European Central Bank President Mario Draghi has gone on the offensive as he seeks a game changer in the battle against the sovereign debt crisis.
Draghi, who sparked a global market rally last week by pledging to do whatever it takes to preserve the euro, is trying to build consensus among governments and central bankers for a plan to ease borrowing costs in Spain and Italy before ECB policy makers convene on Aug. 2. He meets with U.S. Treasury Secretary Timothy Geithner in Frankfurt today and is also attempting to win over Bundesbank President Jens Weidmann, a critic of ECB bond purchases.
“We have reached a decisive point,” Jean-Claude Juncker, who heads the group of euro-area finance ministers, told Germany’s Sueddeutsche Zeitung in an interview. “The world is talking about whether there will still be a euro zone in the next few months. We have to make abundantly clear with all available resources that we’re completely determined to guarantee the financial stability of the currency.”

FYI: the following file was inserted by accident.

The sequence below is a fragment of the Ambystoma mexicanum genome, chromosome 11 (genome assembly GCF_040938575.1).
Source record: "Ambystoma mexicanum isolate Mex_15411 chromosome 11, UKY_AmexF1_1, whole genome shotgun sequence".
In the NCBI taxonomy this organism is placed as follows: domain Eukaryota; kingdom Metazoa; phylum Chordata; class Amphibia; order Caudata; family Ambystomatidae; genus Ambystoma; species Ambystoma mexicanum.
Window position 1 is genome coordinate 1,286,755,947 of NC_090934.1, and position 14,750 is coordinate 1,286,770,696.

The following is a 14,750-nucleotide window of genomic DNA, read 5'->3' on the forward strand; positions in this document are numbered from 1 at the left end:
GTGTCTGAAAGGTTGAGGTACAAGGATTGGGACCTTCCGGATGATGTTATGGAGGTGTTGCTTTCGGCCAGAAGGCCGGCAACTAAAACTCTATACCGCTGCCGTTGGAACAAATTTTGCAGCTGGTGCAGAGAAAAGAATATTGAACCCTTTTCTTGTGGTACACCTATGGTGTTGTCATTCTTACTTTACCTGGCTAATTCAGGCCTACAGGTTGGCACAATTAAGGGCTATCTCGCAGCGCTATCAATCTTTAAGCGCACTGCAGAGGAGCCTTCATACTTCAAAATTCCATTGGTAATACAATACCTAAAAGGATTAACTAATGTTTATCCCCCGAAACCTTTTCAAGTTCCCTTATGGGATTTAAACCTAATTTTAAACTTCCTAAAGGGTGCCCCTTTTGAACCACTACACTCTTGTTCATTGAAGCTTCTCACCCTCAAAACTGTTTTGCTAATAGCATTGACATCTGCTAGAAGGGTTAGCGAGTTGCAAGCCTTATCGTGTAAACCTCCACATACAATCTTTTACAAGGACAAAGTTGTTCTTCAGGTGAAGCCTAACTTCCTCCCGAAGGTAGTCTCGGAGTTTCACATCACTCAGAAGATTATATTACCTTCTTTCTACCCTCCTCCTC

An EU summit agreement at the end of June to allow the bloc’s bailout funds to directly recapitalize banks sparked initial relief that leaders may manage to sever the link between ailing lenders and governments. Markets have since tumbled as it became clear that it could take many months for a key plank in the scheme, a euro-wide banking supervisor, to be set up.